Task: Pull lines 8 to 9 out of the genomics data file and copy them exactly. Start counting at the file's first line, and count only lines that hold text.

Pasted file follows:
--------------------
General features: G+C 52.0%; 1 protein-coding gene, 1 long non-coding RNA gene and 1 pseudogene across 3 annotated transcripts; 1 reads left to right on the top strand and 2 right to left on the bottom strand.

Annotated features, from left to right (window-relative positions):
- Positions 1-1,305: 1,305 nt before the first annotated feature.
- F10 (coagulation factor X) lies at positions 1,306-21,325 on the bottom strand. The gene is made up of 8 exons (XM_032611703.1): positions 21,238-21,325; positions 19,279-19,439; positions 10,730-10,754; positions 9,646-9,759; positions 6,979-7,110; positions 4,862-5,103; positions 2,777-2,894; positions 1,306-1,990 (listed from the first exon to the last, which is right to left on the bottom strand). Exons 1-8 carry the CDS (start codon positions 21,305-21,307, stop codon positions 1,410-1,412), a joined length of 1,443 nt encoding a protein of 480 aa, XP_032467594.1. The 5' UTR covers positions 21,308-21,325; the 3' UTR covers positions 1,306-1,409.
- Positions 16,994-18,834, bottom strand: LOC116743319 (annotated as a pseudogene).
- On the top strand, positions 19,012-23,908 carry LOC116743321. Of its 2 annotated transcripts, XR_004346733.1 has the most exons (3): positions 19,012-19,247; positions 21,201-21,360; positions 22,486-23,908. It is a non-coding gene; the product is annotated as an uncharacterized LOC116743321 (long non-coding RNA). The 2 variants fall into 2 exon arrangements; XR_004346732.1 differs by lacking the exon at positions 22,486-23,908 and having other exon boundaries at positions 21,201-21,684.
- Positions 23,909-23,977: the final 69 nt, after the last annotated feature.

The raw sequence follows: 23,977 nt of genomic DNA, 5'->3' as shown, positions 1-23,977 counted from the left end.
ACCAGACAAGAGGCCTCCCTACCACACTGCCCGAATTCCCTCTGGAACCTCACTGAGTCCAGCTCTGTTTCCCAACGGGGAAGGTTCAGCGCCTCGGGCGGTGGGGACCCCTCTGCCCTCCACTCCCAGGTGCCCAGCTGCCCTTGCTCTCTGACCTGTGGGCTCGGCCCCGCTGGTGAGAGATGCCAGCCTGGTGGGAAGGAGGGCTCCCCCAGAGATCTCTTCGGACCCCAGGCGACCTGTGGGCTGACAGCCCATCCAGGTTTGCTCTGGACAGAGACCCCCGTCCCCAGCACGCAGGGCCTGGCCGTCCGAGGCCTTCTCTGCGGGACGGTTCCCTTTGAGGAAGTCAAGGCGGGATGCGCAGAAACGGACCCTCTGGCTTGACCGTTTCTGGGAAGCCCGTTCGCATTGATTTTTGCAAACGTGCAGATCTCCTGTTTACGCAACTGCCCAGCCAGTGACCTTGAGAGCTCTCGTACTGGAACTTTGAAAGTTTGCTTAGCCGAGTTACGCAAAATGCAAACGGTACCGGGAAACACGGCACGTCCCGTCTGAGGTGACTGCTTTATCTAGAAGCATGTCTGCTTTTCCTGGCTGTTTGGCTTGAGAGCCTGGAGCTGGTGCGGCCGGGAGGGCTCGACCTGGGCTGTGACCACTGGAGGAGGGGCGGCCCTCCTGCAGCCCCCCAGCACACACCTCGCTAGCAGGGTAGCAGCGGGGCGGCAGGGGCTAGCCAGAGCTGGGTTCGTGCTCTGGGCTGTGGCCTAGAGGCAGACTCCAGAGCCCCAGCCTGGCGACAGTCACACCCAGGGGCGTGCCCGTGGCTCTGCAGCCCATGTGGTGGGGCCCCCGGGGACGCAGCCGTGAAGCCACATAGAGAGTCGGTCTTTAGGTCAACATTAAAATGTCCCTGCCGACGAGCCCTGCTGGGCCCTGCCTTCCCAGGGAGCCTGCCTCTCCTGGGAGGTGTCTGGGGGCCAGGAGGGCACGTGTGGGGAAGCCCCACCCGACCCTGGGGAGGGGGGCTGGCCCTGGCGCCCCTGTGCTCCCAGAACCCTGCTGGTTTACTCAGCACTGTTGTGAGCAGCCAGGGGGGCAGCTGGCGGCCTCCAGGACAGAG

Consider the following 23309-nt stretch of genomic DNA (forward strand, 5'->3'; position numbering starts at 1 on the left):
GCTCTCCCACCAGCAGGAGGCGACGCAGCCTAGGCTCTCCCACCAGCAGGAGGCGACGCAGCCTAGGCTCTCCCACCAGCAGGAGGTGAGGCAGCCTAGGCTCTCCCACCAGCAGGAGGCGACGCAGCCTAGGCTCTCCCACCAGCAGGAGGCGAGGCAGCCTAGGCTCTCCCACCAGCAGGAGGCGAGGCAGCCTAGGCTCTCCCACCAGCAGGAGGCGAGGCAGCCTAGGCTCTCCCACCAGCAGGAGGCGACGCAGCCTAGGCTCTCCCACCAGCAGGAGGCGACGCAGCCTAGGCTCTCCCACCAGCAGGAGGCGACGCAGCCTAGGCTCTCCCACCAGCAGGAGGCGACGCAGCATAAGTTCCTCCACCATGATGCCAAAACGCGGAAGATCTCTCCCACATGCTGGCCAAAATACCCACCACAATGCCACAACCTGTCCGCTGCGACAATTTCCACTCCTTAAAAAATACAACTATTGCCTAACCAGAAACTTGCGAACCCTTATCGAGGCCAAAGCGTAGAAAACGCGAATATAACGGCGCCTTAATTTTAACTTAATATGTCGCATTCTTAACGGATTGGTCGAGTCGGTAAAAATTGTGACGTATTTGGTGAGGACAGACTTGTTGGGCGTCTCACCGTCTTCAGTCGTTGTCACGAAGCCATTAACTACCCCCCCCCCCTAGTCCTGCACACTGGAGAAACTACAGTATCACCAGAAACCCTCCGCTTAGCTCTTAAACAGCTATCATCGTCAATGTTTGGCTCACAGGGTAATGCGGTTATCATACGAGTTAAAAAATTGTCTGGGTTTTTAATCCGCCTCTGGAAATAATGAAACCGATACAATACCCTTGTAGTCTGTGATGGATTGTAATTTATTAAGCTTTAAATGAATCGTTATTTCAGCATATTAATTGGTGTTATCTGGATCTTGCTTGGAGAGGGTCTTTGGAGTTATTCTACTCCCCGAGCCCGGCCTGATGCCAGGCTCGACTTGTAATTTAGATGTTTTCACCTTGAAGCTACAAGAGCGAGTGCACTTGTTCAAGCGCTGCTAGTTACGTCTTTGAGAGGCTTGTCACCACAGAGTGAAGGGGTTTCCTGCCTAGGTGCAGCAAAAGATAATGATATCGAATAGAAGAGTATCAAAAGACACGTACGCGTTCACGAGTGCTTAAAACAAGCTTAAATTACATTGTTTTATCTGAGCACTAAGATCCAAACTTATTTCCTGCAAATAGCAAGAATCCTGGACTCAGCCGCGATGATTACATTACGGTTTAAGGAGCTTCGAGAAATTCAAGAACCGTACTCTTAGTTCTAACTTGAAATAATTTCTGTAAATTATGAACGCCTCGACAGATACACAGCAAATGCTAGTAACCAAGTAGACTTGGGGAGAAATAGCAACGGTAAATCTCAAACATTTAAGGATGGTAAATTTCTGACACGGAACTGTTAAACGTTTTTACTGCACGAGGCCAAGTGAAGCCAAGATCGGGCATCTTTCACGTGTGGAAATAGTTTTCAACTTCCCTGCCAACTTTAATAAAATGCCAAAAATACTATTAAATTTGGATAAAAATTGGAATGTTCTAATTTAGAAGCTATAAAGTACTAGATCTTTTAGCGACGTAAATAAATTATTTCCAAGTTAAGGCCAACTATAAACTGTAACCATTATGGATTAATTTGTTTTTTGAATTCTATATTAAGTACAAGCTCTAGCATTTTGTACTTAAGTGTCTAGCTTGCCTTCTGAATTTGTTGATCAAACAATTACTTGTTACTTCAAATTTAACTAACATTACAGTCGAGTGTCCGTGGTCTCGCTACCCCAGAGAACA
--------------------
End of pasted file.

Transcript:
The raw sequence follows: 23,977 nt of genomic DNA, 5'->3' as shown, positions 1-23,977 counted from the left end.
ACCAGACAAGAGGCCTCCCTACCACACTGCCCGAATTCCCTCTGGAACCTCACTGAGTCCAGCTCTGTTTCCCAACGGGGAAGGTTCAGCGCCTCGGGCGGTGGGGACCCCTCTGCCCTCCACTCCCAGGTGCCCAGCTGCCCTTGCTCTCTGACCTGTGGGCTCGGCCCCGCTGGTGAGAGATGCCAGCCTGGTGGGAAGGAGGGCTCCCCCAGAGATCTCTTCGGACCCCAGGCGACCTGTGGGCTGACAGCCCATCCAGGTTTGCTCTGGACAGAGACCCCCGTCCCCAGCACGCAGGGCCTGGCCGTCCGAGGCCTTCTCTGCGGGACGGTTCCCTTTGAGGAAGTCAAGGCGGGATGCGCAGAAACGGACCCTCTGGCTTGACCGTTTCTGGGAAGCCCGTTCGCATTGATTTTTGCAAACGTGCAGATCTCCTGTTTACGCAACTGCCCAGCCAGTGACCTTGAGAGCTCTCGTACTGGAACTTTGAAAGTTTGCTTAGCCGAGTTACGCAAAATGCAAACGGTACCGGGAAACACGGCACGTCCCGTCTGAGGTGACTGCTTTATCTAGAAGCATGTCTGCTTTTCCTGGCTGTTTGGCTTGAGAGCCTGGAGCTGGTGCGGCCGGGAGGGCTCGACCTGGGCTGTGACCACTGGAGGAGGGGCGGCCCTCCTGCAGCCCCCCAGCACACACCTCGCTAGCAGGGTAGCAGCGGGGCGGCAGGGGCTAGCCAGAGCTGGGTTCGTGCTCTGGGCTGTGGCCTAGAGGCAGACTCCAGAGCCCCAGCCTGGCGACAGTCACACCCAGGGGCGTGCCCGTGGCTCTGCAGCCCATGTGGTGGGGCCCCCGGGGACGCAGCCGTGAAGCCACATAGAGAGTCGGTCTTTAGGTCAACATTAAAATGTCCCTGCCGACGAGCCCTGCTGGGCCCTGCCTTCCCAGGGAGCCTGCCTCTCCTGGGAGGTGTCTGGGGGCCAGGAGGGCACGTGTGGGGAAGCCCCACCCGACCCTGGGGAGGGGGGCTGGCCCTGGCGCCCCTGTGCTCCCAGAACCCTGCTGGTTTACTCAGCACTGTTGTGAGCAGCCAGGGGGGCAGCTGGCGGCCTCCAGGACAGAG